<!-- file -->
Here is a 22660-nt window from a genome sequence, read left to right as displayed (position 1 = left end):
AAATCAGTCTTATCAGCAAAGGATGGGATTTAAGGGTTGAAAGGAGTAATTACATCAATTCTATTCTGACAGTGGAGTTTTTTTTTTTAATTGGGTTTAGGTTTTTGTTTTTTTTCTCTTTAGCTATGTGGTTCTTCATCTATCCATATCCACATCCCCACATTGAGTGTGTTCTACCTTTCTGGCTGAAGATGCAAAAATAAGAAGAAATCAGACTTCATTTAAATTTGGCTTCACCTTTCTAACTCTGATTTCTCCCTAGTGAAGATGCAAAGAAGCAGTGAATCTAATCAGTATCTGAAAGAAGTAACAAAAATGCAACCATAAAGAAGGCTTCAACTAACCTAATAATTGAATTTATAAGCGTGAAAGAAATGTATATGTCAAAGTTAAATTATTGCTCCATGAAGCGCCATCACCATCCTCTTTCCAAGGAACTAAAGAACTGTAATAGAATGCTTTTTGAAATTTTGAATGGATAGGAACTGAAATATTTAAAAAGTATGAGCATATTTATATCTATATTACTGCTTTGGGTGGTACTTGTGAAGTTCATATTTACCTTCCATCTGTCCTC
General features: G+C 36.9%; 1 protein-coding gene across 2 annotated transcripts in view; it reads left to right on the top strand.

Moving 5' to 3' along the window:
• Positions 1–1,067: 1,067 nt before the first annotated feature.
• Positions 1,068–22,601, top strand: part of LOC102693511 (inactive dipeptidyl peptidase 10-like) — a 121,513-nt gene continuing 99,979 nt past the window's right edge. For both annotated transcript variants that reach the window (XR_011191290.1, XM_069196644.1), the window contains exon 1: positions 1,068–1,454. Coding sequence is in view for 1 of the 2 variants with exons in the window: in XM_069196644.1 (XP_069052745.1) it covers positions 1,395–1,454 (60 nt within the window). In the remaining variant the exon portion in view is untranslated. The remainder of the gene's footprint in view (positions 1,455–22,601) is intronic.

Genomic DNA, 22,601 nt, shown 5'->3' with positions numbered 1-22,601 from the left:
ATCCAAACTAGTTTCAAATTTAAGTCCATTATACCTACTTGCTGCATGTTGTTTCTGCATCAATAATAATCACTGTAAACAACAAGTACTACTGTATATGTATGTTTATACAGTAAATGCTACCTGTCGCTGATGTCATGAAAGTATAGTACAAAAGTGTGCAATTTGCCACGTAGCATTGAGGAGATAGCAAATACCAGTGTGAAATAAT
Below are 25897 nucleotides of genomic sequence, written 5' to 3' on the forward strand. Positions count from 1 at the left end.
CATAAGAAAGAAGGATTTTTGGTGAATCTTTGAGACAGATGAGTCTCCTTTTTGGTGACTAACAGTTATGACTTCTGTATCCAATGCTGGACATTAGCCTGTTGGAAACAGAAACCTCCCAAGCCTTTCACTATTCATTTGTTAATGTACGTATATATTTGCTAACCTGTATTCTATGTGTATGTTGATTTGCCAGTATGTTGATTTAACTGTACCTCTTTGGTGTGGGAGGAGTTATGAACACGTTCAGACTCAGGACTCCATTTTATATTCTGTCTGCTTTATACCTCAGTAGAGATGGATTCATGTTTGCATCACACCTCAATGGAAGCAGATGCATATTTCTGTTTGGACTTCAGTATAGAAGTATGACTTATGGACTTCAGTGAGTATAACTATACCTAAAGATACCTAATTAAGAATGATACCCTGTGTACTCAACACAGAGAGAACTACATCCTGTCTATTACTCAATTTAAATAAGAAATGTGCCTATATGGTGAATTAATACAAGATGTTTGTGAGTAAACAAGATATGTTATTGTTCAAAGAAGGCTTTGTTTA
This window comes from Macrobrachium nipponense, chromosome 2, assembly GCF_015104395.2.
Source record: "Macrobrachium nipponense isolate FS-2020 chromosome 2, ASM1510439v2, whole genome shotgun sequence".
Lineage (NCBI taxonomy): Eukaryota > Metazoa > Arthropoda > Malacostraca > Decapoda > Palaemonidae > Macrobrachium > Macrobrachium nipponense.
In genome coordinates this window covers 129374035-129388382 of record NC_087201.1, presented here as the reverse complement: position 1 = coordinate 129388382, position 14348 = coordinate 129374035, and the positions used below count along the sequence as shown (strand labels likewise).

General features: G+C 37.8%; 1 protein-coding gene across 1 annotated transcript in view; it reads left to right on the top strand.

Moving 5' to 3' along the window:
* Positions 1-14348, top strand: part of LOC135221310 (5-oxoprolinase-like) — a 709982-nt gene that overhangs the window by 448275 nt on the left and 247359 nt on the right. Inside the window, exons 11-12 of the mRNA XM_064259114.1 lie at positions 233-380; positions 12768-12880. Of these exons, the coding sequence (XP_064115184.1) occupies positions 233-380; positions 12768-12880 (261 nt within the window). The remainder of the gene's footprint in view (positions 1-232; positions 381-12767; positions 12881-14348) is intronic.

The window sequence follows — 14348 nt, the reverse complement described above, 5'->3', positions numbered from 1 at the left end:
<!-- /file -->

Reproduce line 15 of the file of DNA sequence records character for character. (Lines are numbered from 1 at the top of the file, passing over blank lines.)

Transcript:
General features: G+C 37.8%; 1 protein-coding gene across 1 annotated transcript in view; it reads left to right on the top strand.